[Sigpub-l] Re: [Asis-l] Open Access publishing & ASIST publications: Part II

Michel J. Menou Michel.Menou at wanadoo.fr
Wed Apr 28 13:17:53 EDT 2004

This time replying publicly in cas this could help boosting

Tuesday, April 27, 2004, 11:28:03 PM, Michael Leach wrote:


ML> It was brought to my attention that some potential authors are
ML> steering clear of one of our publications because it is not
ML> available (full-text) online.
Which publication?
I further support Sheila Webber's point that ARIST should be available

ML> As another reply noted, awareness by faculty of the OA movement is
ML> growing, and some faculty/authors are adopting this publishing
ML> model personally.
A bottom line should be non-exclusive licenses

ML>      Now, for a few more points of discussion:

ML> 1. The lack of a large, vivid response to my initial posting can be taken
ML> as a) apathy, b) contentment with the status quo, c) lack of knowledge of
ML> the issues, d) some combination of the above, or e) some variable I
ML> haven't accounted for.  Should there be little response to this posting, I
ML> will consider the issues "dead" and refrain from further
ML> posting/discussion.
I hope the correct answer is a+c+e

ML> 2.  Should we (ASIST--its members) be experimenting with new models of
ML> publishing and scholarly communications, or should we leave it up to some
ML> other group(s) (like the biomed sciences)?  The Directory of Open Access
ML> Journals lists 27 LIS journals worldwide.  There are 216 titles under
ML> "medicine" in this directory.  Granted, there are far, far fewer L/IS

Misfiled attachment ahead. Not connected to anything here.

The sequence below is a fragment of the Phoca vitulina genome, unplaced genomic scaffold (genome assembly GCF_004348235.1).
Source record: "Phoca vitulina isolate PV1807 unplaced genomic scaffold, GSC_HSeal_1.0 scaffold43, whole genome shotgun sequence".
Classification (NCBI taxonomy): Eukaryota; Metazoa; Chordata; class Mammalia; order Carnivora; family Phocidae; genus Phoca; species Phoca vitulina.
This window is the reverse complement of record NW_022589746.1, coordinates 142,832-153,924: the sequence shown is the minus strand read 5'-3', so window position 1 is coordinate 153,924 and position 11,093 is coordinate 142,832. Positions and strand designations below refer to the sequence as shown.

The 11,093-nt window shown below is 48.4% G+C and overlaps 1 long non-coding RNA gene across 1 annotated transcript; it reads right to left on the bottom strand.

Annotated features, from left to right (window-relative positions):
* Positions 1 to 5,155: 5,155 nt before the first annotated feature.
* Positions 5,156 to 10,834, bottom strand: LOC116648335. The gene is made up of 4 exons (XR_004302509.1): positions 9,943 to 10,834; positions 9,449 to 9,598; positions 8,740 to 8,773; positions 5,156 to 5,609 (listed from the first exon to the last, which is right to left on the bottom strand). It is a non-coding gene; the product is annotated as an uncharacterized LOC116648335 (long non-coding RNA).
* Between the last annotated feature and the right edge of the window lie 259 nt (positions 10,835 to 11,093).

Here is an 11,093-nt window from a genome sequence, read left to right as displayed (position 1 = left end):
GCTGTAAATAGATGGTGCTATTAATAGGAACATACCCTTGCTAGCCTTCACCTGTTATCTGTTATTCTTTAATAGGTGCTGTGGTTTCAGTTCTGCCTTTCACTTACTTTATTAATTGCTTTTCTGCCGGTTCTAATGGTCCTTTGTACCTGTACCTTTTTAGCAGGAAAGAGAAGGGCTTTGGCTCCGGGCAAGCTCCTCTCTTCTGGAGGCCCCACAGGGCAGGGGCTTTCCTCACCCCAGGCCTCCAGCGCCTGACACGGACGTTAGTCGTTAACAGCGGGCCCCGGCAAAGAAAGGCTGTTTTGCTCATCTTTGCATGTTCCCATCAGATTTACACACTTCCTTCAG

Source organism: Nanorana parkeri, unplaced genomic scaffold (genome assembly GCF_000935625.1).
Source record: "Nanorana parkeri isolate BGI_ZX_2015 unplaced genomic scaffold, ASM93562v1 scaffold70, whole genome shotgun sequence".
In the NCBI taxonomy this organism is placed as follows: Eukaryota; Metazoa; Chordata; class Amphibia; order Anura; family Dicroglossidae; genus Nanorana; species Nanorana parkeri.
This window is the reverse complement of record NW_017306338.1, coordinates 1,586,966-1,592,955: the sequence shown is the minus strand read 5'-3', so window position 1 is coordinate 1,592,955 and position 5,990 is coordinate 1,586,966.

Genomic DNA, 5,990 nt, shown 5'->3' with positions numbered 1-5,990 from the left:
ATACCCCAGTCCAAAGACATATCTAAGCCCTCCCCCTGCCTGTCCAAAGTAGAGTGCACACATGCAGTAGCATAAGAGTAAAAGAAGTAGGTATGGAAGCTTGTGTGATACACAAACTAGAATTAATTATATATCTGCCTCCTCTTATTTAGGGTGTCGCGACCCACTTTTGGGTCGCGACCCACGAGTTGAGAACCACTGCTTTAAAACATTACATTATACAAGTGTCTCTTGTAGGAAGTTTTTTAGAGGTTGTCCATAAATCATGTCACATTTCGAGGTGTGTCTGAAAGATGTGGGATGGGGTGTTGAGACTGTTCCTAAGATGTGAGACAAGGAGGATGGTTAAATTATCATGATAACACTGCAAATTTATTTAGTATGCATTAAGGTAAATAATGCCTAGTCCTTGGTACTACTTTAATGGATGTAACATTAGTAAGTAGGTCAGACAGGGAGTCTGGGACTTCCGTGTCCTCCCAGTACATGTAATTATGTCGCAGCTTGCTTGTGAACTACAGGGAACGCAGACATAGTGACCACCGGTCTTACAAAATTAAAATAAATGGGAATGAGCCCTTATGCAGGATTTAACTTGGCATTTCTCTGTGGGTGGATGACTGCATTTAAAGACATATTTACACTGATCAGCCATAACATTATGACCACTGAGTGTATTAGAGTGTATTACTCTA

ML> researchers than medical researchers, but information--its creation,
ML> storage, organization & retrieval--is our principle bailiwick.
I feel we should experiment with new models, for ethical and
practical reasons.
This should not put our financial situation at risk (risk being
understood as something that is not likely to find a positive solution
in the medium term, otherwise no risk equals death)

ML>      We do have an OA publication--the Bulletin--but its OA status is more
ML> a secondary consideration to the print publication.  Should we be using
ML> this publication to test electronic publication models?  Where is the
ML> metadata attached to each article?  What about controlled indexing and
ML> search interfaces?  What about layout of online content, alternative
ML> formats (e.g. pdf instead of just the html)?  What are the costs for
ML> publishing each article online?  What will it take to truly archive this
ML> publication?  How does the print counterpart support or detract from the
ML> OA version? Should we add a peer-reviewed section (perhaps just online)
ML> to assess the costs associated with OA publishing? 
I feel it is up to the editor to respond to these questions.
Making the online version of the Bulletin a better OA publication
would be welcome, if affordable.
But I feel that we could consider other publications, e.g. ARIST or
the conference proceedings

ML> Why haven't we lined up researchers in our L/IS schools to examine
ML> these issues over the short and long term, working in conjunction
ML> with the editors, editorial boards, and the Society?
Good question!
May be because in any setting, primarily the publishing industry,
economics has to remain a branch of alchemy, at least for the
Whatever the answer, why don't we just do it now?

ML>      I acknowledge that the above is spirited and even confrontational,
No need to apologize. This is the very basis of science and democracy

ML> but I believe we have the strengths within this Society to tackle these
ML> issues while the OA movement is young--and to have an impact in its (OA)
ML> direction and formation.
Definitely and we should have such role

ML> Personally, I have my doubts about the viability of the OA
ML> publishing model, but without some experimentation, without some
ML> effort at researching the issues, all we have is conjecture.
According to Dr. Puppybreath, Gutenberg himself told him he had doubts
about the viability of the printing press :-)
Looking at what is now happening in the "music industry" it may well
be that the old models are dying.
I don't know either. But as you said earlier, if we are true to our
discipline we should be at the forefront of investigating these issues
and experimenting.


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